Nonconforming use statute
The nonconforming use statute (Minnesota Statutes, section 462.357, subdivision 1e) authorizes an existing land use to continue, but not to expand, after a zoning change is made that prohibits the use. AIM Development (USA) LLC currently owns property in the City of Sartell that previously operated as an industrial landfill for a paper mill. The landfill became a nonconforming use in 1989 because of a zoning amendment.
The landfill continued to operate as a legal nonconforming use, collecting waste generated exclusively in conjunction with the paper mill’s operation. Fire demolished the paper mill in 2012, and AIM purchased the landfill property in January 2013. In 2013, the Minnesota Pollution Control Agency (MPCA) transferred the property’s landfill permit to AIM, providing that the facility could only accept certain types of waste, consistent with the waste the paper mill had generated.
In January 2014, AIM applied to the MPCA for a permit renewal, seeking authority to deposit waste generated by sources located outside the landfill site. The city objected to AIM’s application, and a dispute arose regarding whether AIM could accept waste from off-site sources. The district court granted summary judgment ( judgment without a trial) in the city’s favor. The Minnesota Court of Appeals affirmed the district court’s decision and ruled that AIM’s proposal to accept waste from off-site waste sources constitutes an impermissible expansion of the prior nonconforming use.
The Minnesota Supreme Court, in a divided decision, reversed the Court of Appeals’ decision, concluding that the case presented a unique problem, and that landfills should have special treatment under the nonconforming use statute. Therefore, the Supreme Court ruled that a landfill’s proposal to accept waste from additional waste sources does not, standing alone, constitute an expansion of the nonconforming use; instead, it constitutes an authorized “replacement” of new waste sources for the original waste source. The Supreme Court sent the case back to the Court of Appeals for it to consider the city’s additional arguments about why it has authority to prohibit AIM’s proposal to operate a landfill. AIM Development (USA) LLC v. City of Sartell, 946 N.W.2d 330 (Minn. 2020).
MINNESOTA GOVERNMENT DATA PRACTICES ACT
Emotional distress damages
Oscar Adams, a resident of the Minnesota Sex Offender Program (MSOP), sued the commissioner of the Department of Human Services in her official capacity, claiming that MSOP employees disclosed his private data in violation of the Minnesota Government Data Practices Act (MGDPA) on two separate occasions. The pieces of private data at issue were: (1) his medical records number, and (2) information regarding a personal-property dispute he was pursuing against MSOP. Adams requested emotional distress damages as a remedy for these alleged violations.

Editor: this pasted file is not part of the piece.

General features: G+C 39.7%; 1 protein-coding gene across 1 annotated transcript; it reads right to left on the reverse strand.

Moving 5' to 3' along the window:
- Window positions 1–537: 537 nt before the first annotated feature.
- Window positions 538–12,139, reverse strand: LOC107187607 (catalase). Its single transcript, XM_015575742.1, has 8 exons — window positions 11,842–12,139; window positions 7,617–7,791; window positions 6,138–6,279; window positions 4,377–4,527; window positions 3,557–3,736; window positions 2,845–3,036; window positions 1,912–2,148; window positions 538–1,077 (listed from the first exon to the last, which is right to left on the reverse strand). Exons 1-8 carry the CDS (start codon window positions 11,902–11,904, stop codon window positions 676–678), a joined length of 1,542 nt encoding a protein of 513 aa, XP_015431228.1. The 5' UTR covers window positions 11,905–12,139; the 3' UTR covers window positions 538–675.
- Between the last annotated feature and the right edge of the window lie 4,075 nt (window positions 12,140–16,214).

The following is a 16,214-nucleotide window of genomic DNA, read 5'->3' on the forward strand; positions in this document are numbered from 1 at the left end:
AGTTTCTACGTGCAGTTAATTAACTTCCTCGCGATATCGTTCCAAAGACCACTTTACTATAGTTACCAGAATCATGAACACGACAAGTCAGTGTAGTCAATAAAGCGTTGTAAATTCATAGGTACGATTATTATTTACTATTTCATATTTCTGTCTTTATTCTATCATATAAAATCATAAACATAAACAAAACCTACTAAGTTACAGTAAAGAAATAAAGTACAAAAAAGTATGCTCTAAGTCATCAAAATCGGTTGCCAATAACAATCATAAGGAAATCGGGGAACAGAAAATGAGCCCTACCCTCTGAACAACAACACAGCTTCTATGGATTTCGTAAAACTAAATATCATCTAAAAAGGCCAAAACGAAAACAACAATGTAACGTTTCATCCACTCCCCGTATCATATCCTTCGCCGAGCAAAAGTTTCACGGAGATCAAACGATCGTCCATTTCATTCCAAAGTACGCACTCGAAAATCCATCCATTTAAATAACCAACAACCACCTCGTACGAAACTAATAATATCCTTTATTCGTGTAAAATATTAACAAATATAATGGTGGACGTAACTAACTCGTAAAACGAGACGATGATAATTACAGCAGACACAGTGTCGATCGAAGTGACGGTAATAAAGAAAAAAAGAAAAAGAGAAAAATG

The district court granted summary judgment ( judgment without a trial) in the commissioner’s favor, denying the MGDPA claims. The Minnesota Court of Appeals affirmed the district court’s decision and ruled that Adams had not provided adequate proof that he had suffered emotional harm from his private data’s alleged disclosures. The Court of Appeals concluded that, to successfully state a claim for emotional distress damages under the MGDPA, a plaintiff must “produce evidence to establish that emotional harm has occurred under circumstances tending to guarantee its genuineness.” Adams v. Harpstead, N.W.2d (Minn. Ct. App. July 6, 2020).
Rental housing ordinance
The City of Minneapolis adopted an ordinance that prohibits landlords from refusing to rent property to prospective tenants because of any requirement of a public assistance program. In the past, some landlords had rejected prospective tenants with federal housing vouchers, to avoid complying with the requirements of Section 8 of the United States Housing Act of 1937. A group of affected landlords sued, claiming the ordinance violates the Due Process Clause and the Equal Protection Clause of the Minnesota Constitution.
The district court granted summary judgment ( judgment without a trial) in the landlords’ favor on both claims. The Minnesota Court of Appeals reversed the district court’s decision on both claims. The Minnesota Supreme Court affirmed the Court of Appeals’ decision and upheld the ordinance, ruling that it does not violate the Minnesota Constitution’s guarantee of substantive due process or equal protection.